We have been utilized Ubuntu 20.04 LTS for remote desktop workstations for quite some time and this article will be dedicated to the pros and cons of such installations.
By remote workstation we understand a desktop version of Ubuntu 20.04 which is installed on the remote server and accessed via gui remote console. So basically it a an analogue of Windows RDP. The details on how it works, requirements and how to deploy Ubuntu RDP you can read in this article. And now we would like to focus more on pros and cons.
What is good about Ubuntu RDP
- Interface. The GUI (graphic user interface) of latest Ubuntu releases is very intuitive. Probably when most people hear “Linux”, they imagine some kind of software for IT administrators or hackers(?!), which resembles of MS-DOS and managed via command line. Of course, there are server versions of Ubuntu without GUI (for faster performance) but desktop versions are much likely Windows or correctly to say MacOS. If you did not know, macOS was partly build on an open-source version of FreeBSD. Below you can see a view of Ubuntu 20.04 desktop menu.
- Open-source and it’s free. Comparing to $199 for Windows 11 Pro (only starting with Pro version there is RDP access)
- AES-256 encryption which is considered the strongest encryption standard. Also encryption is enabled on the disk level during initial installation and password to decrypt is required during boot. On the contrary Windows BitLocker is often used without BIOS password which opens an easy attack vector. Also BitLocker is not open-source which means that community cannot verify it and know for sure there is no backdoor for the government or corporation itself.
- Amount of software. Most popular software which is available for Windows or Mac is also available for Ubuntu, such as browsers, text/graphic editors, VPNs and even games. By using Wine you can even port Windows software to Ubuntu.
- Security. Linux systems are considered more secure. Some experts say its because of the user account is isolated from the “root” (viruses struggle to get permissions on Linux), others say it’s because of large community which contribute to development and bug fixes. But in our opinion, very few % of systems run Linux while 70%+ run under Windows. Of course, it makes more sense for hackers to target wider “audience”.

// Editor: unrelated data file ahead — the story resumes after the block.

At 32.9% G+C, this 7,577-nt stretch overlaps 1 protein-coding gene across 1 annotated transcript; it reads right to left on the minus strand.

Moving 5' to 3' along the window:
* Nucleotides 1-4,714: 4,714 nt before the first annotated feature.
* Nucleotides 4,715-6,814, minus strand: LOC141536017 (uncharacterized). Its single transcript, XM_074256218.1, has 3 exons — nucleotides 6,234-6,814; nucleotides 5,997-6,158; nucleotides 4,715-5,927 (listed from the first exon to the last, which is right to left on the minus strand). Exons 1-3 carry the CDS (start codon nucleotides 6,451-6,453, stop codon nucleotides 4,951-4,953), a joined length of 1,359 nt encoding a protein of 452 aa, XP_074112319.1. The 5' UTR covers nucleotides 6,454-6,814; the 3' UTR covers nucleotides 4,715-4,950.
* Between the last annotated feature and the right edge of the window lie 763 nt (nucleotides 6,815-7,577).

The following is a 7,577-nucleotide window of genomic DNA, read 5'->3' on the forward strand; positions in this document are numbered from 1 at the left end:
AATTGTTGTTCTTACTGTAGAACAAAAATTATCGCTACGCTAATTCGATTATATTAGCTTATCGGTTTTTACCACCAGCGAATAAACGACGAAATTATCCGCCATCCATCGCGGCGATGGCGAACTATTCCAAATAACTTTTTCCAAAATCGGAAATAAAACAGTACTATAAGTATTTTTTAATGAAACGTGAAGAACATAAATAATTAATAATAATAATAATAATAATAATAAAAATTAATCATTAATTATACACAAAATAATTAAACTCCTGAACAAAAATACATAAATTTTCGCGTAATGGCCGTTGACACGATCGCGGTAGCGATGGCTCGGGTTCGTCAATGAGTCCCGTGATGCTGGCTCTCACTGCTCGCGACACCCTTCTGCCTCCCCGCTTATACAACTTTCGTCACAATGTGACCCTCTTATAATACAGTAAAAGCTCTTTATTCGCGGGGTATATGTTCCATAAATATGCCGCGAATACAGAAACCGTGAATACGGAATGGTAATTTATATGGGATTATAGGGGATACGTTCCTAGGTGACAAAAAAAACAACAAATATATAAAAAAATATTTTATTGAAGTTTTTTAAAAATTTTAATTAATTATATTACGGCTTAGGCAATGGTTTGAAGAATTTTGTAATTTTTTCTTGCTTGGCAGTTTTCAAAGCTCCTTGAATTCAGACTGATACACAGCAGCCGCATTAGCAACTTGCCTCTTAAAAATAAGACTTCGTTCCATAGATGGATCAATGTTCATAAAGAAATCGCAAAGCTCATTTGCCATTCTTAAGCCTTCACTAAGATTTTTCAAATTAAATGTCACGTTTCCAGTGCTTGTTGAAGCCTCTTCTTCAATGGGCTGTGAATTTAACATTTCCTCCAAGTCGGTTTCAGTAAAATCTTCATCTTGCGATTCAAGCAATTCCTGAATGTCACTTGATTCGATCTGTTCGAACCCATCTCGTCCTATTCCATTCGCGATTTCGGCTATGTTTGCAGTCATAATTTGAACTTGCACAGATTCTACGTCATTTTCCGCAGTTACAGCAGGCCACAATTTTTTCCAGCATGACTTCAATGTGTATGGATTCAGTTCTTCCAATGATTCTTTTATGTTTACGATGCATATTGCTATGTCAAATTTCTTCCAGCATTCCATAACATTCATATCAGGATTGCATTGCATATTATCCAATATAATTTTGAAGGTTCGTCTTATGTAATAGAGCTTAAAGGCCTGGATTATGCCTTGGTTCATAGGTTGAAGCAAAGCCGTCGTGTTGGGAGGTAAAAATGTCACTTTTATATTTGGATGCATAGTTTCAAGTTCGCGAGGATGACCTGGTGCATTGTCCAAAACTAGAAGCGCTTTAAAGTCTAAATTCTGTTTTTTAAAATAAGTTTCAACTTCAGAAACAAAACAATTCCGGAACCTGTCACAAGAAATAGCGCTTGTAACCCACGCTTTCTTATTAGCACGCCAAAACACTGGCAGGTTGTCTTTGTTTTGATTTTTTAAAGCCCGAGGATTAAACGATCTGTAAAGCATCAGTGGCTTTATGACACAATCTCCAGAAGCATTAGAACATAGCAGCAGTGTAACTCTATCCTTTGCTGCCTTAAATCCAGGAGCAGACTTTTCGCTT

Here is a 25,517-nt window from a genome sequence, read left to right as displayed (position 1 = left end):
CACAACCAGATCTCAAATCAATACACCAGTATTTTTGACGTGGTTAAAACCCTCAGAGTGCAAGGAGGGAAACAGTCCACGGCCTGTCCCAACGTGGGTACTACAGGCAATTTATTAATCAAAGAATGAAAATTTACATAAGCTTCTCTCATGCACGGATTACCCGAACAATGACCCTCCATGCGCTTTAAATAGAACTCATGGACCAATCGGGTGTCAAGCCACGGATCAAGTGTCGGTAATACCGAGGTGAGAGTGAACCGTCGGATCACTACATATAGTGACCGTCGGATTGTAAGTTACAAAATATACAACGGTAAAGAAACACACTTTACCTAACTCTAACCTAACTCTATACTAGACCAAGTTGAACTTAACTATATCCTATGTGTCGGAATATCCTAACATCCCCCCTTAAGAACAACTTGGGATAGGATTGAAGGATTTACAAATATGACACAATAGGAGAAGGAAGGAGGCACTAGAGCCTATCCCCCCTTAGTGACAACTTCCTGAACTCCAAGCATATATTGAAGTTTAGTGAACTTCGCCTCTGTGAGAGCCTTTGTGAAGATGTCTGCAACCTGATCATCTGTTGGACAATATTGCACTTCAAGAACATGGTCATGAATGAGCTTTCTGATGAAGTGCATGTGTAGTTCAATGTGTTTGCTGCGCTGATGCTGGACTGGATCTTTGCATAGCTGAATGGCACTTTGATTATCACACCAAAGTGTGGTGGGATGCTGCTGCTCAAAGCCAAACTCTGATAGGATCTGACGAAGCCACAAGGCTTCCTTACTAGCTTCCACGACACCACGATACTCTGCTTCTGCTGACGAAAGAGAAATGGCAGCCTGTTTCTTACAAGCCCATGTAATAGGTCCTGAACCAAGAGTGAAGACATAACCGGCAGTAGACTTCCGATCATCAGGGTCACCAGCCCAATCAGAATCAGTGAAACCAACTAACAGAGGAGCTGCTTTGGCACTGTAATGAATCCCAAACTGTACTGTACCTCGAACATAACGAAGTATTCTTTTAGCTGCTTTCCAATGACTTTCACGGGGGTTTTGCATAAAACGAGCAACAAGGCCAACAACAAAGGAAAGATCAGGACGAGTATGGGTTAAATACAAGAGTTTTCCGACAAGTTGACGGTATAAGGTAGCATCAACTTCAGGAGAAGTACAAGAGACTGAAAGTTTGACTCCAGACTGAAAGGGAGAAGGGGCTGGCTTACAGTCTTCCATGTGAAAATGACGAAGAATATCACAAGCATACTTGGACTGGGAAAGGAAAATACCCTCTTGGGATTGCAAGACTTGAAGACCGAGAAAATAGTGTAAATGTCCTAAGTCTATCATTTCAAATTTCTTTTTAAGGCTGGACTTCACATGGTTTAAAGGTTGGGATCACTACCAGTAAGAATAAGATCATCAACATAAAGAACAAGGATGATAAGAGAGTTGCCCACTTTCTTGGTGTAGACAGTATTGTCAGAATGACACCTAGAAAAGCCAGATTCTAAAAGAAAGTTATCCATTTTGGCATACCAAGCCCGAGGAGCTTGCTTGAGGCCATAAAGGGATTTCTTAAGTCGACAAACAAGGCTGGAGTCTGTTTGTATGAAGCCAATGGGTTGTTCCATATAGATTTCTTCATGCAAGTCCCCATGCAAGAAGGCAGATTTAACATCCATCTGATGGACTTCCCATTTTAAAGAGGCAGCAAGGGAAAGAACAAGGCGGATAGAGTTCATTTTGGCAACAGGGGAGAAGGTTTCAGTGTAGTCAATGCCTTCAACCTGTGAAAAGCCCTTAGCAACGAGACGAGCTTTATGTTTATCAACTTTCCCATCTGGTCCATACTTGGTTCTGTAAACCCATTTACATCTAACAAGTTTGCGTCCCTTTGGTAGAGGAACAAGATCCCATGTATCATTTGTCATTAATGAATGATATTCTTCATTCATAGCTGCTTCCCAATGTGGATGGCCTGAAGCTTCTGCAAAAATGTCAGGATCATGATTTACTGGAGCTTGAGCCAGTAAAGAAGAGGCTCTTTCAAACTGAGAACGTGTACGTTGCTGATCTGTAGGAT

- Command line. If you hate to use command line in Windows like I do then you will love Ubuntu command line. Linux was developed for server instances where GUI versions of OS never ever installed. Server administrators perform all tasks in the shell and Ubuntu command line is very convenient to use.
What can be improved
There are some flaws we noticed while running desktop Ubuntu RDP on the VPS servers.
- While we are using high-end production servers for our Remote workstations VPS (like, Xeon Gold with 128Gb+ RAM) and allocate good amount of resources to a single workstation (4Gb RAM, 6Ghz), sometimes resource usage goes crazy. The weird thing is that it freezes not under load. For instance, if running for several days straight and then you visit Google Adwords, a single webpage instantly drains all resource and hangs the VPS. Only hard reset helps. The good this is that this happens rarely and you can know in advance what can trigger this.
- Some webpages are not optimized for Linux. When you enter the website, server usually checks which browser and OS you run. Web designers can sometimes use specific settings for particular browsers and operating systems and they simply forget that besides Windows and Mac, there are other OS exist. It’s not a big deal, just the website can look a bit different than it should.
- Although you can port some games to Ubuntu, anyway still it’s a gamers nightmare. Yes, there are guides how to run almost any game on Ubuntu but it’s not the same as simply click Install on Steam. But we are talking about “Ubuntu remote workstation“. In these tasks you can fully rely on it.
I would say that it’s no doubt a good practice to have a separate station for doing your work/business. In the end it’s up to you if you prefer Windows or Ubuntu. From my experience, running Ubuntu is fun and interesting. Especially if you are a developer who needs to use command line often. I myself still use both Windows and Linux machines and I can say that there is almost no difference or inconvenience in a day-to-day work use.